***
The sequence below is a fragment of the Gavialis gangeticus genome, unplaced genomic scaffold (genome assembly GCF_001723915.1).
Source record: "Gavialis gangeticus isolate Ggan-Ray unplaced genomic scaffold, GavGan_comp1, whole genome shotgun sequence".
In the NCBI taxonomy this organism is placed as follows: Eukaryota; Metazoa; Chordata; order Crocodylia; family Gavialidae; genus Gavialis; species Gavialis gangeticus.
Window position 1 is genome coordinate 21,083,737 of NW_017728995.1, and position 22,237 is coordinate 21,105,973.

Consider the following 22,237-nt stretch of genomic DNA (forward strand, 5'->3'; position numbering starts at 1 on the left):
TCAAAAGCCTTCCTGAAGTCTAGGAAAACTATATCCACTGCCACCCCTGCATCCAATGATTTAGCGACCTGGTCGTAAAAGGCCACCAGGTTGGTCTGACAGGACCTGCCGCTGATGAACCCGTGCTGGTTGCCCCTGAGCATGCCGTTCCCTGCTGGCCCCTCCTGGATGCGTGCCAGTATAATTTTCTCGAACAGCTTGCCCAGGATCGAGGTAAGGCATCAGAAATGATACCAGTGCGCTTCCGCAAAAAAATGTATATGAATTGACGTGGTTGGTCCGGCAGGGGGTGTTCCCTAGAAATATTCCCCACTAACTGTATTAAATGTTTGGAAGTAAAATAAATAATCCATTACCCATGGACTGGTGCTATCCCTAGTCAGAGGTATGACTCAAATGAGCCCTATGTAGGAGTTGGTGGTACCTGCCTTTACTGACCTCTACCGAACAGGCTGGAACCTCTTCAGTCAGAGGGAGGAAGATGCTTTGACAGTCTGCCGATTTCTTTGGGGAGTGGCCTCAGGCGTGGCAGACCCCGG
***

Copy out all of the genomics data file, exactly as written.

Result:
The sequence below is a fragment of the Gavialis gangeticus genome, unplaced genomic scaffold (genome assembly GCF_001723915.1).
Source record: "Gavialis gangeticus isolate Ggan-Ray unplaced genomic scaffold, GavGan_comp1, whole genome shotgun sequence".
In the NCBI taxonomy this organism is placed as follows: Eukaryota; Metazoa; Chordata; order Crocodylia; family Gavialidae; genus Gavialis; species Gavialis gangeticus.
Window position 1 is genome coordinate 21,083,737 of NW_017728995.1, and position 22,237 is coordinate 21,105,973.

Consider the following 22,237-nt stretch of genomic DNA (forward strand, 5'->3'; position numbering starts at 1 on the left):
TCAAAAGCCTTCCTGAAGTCTAGGAAAACTATATCCACTGCCACCCCTGCATCCAATGATTTAGCGACCTGGTCGTAAAAGGCCACCAGGTTGGTCTGACAGGACCTGCCGCTGATGAACCCGTGCTGGTTGCCCCTGAGCATGCCGTTCCCTGCTGGCCCCTCCTGGATGCGTGCCAGTATAATTTTCTCGAACAGCTTGCCCAGGATCGAGGTAAGGCATCAGAAATGATACCAGTGCGCTTCCGCAAAAAAATGTATATGAATTGACGTGGTTGGTCCGGCAGGGGGTGTTCCCTAGAAATATTCCCCACTAACTGTATTAAATGTTTGGAAGTAAAATAAATAATCCATTACCCATGGACTGGTGCTATCCCTAGTCAGAGGTATGACTCAAATGAGCCCTATGTAGGAGTTGGTGGTACCTGCCTTTACTGACCTCTACCGAACAGGCTGGAACCTCTTCAGTCAGAGGGAGGAAGATGCTTTGACAGTCTGCCGATTTCTTTGGGGAGTGGCCTCAGGCGTGGCAGACCCCGG